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Project Management, Version Control, Documentation, and Code Review

April 9th, 2008 by tamuwebmaster

As any developer who has worked with a team knows, coordinating project management, version control, and code review without an effective system in place is most likely a nightmare. As our office expands and brings on new people and projects, we started looking for a solution to control these aspects of application and website development.

We ended up deploying the Atlassian suite of products along with a subversion server to handle issue management, documentation, version control, and code review. The pieces deployed were JIRA for issue management, Confluence as a project documentation wiki, Fisheye to track code change sets over time, and Crucible to do code reviews before applications are deployed. Subversion is a widely used open source version control system that makes tracking changes to non-binary files over time fairly easy.

JIRA is probably the most important piece of software we deployed. It allows us to define all of our projects, add issues to the projects, and assign the issues to people on the team. This helps mitigate confusion when multiple people are working on one project. It also helps us track how long tasks take us, what state they are in (open, in progress, resolved, or closed), and who worked on them over time. For example, this blog post is issue BLOG-5, and I probably would not have remembered to write it had it not been on my active tasks list. JIRA also has the ability to check an email address and automatically create issues from items in the inbox. This allows us to give our customers an email address to send bugs, new feature requests, and updates to so that they automatically generate issues for us to work on. JIRA is easy to use and in my opinion is one of the most vital tools in any development team’s toolbox.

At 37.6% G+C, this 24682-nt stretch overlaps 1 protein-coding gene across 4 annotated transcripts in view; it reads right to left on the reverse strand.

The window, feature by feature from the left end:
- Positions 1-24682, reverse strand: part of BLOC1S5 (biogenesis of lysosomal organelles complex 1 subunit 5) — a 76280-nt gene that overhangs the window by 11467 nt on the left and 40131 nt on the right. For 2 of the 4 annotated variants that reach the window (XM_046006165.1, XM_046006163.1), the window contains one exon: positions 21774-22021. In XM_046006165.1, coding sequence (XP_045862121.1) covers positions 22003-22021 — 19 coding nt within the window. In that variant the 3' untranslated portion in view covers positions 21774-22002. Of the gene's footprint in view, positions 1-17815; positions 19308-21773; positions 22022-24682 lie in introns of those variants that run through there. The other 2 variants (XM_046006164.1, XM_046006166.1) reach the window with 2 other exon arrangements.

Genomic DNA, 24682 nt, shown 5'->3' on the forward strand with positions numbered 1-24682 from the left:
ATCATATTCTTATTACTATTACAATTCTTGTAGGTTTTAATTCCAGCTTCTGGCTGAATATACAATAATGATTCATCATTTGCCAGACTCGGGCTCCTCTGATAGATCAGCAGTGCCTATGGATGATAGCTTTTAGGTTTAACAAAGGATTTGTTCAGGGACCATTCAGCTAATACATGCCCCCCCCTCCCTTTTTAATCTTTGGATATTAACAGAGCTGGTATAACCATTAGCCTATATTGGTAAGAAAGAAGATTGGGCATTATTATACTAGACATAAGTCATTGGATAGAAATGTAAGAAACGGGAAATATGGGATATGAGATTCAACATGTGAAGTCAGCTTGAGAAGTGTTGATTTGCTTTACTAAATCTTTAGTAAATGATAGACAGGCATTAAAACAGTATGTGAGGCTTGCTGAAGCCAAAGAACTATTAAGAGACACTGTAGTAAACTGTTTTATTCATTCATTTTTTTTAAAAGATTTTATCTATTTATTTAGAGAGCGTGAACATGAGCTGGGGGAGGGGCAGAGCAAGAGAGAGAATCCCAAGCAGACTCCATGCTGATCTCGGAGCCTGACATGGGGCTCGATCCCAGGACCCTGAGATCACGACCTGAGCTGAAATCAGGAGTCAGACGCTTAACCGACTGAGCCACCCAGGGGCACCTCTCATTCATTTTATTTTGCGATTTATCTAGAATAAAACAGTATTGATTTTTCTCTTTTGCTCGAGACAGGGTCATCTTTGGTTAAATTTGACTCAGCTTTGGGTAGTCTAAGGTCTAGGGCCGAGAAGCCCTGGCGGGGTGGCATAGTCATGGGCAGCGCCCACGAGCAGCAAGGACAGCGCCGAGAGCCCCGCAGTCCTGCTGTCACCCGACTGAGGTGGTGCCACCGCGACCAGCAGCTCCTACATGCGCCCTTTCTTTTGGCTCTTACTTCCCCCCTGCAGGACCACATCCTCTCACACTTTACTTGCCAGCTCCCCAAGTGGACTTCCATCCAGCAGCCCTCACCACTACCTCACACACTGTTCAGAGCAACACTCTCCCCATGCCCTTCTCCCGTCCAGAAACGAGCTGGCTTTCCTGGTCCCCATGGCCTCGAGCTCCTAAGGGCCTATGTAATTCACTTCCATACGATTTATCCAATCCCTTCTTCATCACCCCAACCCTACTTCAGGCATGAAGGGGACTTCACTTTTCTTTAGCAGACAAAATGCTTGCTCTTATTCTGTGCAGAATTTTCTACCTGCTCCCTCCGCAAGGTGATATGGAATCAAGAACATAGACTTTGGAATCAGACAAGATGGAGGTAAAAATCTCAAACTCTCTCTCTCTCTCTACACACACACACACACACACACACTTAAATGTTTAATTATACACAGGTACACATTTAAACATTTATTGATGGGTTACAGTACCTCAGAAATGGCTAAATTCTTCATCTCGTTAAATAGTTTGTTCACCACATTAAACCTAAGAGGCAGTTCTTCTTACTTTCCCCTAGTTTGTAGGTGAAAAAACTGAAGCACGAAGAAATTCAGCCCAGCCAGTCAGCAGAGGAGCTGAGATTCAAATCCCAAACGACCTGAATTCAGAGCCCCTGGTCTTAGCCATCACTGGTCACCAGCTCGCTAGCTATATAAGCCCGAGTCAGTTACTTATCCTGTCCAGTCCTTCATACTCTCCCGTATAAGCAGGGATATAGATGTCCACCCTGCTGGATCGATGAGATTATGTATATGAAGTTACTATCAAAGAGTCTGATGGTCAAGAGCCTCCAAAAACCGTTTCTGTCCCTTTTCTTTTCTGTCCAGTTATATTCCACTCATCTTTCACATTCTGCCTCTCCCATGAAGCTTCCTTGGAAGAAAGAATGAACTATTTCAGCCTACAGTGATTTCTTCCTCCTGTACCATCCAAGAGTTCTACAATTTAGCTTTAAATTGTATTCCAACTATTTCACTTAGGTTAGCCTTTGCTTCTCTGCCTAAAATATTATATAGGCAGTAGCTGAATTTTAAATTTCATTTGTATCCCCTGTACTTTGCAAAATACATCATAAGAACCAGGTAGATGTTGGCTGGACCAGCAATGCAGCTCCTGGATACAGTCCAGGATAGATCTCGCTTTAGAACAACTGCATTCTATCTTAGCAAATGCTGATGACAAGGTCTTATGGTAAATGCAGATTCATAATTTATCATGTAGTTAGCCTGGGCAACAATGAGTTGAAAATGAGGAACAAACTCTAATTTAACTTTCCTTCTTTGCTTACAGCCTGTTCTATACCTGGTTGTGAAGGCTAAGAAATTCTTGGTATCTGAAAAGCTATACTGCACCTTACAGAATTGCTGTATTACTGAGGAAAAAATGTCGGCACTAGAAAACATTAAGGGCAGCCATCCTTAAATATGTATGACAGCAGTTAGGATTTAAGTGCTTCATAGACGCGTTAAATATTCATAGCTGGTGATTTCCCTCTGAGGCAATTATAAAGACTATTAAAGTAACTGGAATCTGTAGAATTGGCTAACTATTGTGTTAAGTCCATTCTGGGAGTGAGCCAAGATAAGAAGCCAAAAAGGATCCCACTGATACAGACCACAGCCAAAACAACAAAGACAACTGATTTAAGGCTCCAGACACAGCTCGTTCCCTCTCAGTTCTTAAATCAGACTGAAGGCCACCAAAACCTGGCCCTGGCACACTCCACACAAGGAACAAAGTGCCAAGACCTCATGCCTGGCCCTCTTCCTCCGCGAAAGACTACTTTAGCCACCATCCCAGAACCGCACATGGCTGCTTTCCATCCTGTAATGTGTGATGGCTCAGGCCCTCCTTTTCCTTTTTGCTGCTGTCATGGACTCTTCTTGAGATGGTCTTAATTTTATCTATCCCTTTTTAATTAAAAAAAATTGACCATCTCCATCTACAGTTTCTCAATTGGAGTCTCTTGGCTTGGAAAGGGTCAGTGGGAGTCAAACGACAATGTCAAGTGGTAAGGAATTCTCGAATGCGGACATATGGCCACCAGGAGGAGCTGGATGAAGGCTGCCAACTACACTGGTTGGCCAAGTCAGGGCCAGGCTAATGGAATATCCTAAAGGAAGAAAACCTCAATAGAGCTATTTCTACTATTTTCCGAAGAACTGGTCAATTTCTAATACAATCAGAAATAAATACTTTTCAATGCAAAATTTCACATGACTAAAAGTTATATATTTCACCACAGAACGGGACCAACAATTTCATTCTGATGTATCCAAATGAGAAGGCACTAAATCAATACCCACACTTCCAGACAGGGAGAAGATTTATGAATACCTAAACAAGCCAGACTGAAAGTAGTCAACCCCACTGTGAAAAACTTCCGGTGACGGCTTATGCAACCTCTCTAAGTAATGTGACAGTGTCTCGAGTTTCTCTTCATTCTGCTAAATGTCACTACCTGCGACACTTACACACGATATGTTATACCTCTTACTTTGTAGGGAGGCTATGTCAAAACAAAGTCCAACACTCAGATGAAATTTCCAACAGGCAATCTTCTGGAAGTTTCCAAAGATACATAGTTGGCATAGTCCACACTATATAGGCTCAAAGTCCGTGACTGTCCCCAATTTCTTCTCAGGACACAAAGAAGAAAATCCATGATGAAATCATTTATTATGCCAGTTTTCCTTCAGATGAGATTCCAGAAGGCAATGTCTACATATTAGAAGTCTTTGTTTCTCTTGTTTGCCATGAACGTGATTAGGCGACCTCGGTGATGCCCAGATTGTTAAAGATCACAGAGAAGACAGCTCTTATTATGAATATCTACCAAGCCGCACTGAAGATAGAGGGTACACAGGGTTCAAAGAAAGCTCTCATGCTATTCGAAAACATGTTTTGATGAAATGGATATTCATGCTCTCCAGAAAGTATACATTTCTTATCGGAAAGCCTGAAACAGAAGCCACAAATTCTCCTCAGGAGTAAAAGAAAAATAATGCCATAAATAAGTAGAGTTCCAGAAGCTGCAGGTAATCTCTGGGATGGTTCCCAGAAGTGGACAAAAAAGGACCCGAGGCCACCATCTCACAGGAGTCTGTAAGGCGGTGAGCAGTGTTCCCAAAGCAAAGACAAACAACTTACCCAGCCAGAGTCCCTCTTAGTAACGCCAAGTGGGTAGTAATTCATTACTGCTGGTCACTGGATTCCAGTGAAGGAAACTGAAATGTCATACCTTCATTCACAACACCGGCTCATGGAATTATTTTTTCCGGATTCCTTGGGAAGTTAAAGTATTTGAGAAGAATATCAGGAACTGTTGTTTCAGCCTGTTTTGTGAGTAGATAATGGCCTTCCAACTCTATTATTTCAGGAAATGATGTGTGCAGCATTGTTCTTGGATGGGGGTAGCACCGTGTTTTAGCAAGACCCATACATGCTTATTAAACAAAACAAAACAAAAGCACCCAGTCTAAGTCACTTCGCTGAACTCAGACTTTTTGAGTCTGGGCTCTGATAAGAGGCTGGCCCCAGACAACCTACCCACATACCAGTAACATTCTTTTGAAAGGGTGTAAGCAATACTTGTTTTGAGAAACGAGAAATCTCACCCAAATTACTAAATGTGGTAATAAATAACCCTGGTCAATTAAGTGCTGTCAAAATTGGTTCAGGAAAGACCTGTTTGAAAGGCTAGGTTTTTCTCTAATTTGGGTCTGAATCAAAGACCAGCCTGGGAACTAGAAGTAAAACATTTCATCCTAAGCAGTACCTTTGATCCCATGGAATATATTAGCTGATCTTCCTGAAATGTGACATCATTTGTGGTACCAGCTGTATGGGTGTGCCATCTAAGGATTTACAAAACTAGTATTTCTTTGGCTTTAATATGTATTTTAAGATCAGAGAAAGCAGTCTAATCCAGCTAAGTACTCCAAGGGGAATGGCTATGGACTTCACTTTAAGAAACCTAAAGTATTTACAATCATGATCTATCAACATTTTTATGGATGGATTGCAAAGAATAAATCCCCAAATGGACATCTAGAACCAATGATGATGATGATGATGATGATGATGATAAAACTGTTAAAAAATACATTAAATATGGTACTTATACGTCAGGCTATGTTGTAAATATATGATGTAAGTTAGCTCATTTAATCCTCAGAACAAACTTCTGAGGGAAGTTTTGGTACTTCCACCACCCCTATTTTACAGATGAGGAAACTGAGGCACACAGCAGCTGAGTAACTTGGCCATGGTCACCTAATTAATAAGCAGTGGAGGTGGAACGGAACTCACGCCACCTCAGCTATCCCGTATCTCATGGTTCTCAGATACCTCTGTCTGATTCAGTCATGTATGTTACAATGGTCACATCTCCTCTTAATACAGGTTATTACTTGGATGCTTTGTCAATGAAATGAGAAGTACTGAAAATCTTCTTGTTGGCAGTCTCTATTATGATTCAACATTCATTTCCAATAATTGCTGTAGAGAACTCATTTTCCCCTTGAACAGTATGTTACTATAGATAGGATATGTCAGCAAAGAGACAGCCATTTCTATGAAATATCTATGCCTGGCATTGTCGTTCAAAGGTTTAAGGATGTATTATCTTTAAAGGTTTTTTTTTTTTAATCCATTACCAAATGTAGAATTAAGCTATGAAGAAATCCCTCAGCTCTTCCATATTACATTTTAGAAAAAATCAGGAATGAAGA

Documentation is another big issue on most applications. There is typically developer documentation and end user documentation. To handle this, we have set up Confluence as a documentation wiki. This allows us to modify documentation collaboratively, with change tracking, so we know what happened to a project over time. It also gives us a central place to edit this documentation so we don’t have 20 different copies of the same word doc floating around on a shared drive somewhere. Finally, we have public URLs for our customers to access so they can always find up to date documentation on our websites and web applications. Besides saving a lot of paper, it allows our customers to collaborate on their end by using a commenting system. Finally, Confluence has been configured to link back to JIRA issues so that the two systems work together and a comment on the wiki may lead to the creation of an issue in JIRA.

Finally, we have code review! Code review, for developers, is a vital part of the development process. Writing code all day long is error proned and developers do make mistakes sometimes. Having a system in place that makes it easy to allow other developers to review – and comment – on your work is critical to help mitigate errors and security problems. For this piece we installed Crucible and Fisheye (they come as one package). Crucible allows you to take a revision in subversion and create a review for it. The review is then assigned to another developer where they can make suggestions and comments within the code and send it back to the original developer. This does not change the actual source code so the original developer still has discretion about what suggestions to take and which to discard. Finally, when the review is complete it can be closed. And did I mention that Crucible also links up with JIRA so that checked in revisions and reviews related to a JIRA issue can be tracked directly within JIRA? Again, invaluable to a development team of more than one person.

Fisheye is a small piece that makes looking at revisions within a code base over time easy. It puts a nice web interface on a subversion server and allows the user to look at differences of files across revisions. This is a nice finishing touch that works with JIRA and Crucible.

All in all, the Atlassian products have helped us coordinate our efforts, use our time more efficiently, and distribute the work load of projects evenly. It makes our projects more robust through code reviews and allows us to document our changes over time by using a wiki.

If your shop isn’t using something like this, it may be about time to take a look at this. We are also hoping that once we get our systems fully set up in the Atlassian products, we can open a public side to it with campus wide code. For those of you accustomed to the mailing lists and long winded threads about campus wide code (CAS, Shibboleth, LDAP, etc), this should provide a much needed solution all around.

Wednesday, April 9th, 2008 Future Projects, Miscellaneous
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1 Comment to Project Management, Version Control, Documentation, and Code Review

  1. Thanks, the review was helpful. More in the concepts of management of projects.

  2. dial up internet guy on March 5th, 2009

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